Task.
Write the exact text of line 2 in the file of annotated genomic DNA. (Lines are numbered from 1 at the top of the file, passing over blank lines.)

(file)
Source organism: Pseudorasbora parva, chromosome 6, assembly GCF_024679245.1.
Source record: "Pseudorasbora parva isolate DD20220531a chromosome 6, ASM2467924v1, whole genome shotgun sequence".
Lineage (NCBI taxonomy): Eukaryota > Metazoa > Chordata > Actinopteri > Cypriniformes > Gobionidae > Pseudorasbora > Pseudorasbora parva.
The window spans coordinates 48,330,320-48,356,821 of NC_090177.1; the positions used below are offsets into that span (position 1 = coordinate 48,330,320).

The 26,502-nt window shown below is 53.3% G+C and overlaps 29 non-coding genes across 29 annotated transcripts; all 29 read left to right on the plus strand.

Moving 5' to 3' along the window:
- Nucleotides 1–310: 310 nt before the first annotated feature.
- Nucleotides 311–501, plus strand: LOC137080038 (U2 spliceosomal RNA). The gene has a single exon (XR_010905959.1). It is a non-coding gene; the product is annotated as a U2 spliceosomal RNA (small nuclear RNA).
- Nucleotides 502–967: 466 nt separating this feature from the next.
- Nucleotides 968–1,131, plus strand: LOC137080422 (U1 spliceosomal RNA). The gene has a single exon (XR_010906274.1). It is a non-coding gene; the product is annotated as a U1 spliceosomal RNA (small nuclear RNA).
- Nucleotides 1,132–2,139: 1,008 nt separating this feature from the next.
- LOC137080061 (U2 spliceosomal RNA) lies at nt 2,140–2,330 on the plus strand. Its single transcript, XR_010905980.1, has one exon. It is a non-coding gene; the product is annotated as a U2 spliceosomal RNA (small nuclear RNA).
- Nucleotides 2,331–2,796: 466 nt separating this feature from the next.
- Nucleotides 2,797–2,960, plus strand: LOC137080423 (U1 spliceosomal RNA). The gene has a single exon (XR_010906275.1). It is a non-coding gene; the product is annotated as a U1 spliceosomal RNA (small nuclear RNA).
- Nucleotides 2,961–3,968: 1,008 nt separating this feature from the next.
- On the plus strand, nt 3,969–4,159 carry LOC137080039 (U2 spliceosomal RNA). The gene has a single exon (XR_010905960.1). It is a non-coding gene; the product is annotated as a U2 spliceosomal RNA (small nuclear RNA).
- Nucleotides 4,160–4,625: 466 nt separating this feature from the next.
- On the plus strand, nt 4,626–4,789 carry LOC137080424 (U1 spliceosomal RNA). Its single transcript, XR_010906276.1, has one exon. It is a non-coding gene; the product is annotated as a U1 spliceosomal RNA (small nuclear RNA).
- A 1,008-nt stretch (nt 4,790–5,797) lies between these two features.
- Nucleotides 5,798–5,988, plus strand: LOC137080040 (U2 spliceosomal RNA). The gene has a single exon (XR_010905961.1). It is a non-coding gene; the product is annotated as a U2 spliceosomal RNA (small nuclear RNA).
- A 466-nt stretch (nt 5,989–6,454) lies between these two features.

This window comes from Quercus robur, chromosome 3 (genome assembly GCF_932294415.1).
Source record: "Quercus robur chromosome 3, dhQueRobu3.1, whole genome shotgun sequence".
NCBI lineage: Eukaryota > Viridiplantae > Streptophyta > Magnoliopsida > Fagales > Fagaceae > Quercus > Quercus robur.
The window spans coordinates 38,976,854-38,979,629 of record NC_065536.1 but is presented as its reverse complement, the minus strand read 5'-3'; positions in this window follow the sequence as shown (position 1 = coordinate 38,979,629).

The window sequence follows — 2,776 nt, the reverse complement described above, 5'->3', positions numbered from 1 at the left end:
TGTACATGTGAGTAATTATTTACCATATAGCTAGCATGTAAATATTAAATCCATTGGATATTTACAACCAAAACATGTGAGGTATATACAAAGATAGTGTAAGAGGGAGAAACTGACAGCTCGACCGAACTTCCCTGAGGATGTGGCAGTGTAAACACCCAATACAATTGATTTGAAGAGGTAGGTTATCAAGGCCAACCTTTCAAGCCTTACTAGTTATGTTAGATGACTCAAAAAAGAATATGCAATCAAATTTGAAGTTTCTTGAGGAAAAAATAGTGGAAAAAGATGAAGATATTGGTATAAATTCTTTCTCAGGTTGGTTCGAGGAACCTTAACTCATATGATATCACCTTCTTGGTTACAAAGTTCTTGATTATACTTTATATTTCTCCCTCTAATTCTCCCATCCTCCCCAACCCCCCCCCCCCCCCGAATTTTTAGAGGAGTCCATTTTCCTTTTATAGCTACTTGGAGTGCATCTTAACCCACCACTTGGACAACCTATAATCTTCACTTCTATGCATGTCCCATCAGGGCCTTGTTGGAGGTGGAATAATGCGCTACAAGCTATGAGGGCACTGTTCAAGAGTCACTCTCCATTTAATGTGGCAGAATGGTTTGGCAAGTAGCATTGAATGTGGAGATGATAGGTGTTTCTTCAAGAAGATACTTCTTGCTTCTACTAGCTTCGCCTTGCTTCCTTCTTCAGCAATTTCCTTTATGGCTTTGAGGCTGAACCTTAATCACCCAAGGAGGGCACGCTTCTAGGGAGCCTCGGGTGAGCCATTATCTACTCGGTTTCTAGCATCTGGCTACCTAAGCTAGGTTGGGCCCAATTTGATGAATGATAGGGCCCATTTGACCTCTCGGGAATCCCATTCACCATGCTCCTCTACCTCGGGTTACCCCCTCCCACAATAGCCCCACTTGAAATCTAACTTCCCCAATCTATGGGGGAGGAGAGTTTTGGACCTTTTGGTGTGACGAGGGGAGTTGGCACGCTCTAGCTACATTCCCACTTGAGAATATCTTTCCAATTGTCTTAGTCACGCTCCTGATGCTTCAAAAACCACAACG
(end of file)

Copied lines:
Source record: "Pseudorasbora parva isolate DD20220531a chromosome 6, ASM2467924v1, whole genome shotgun sequence".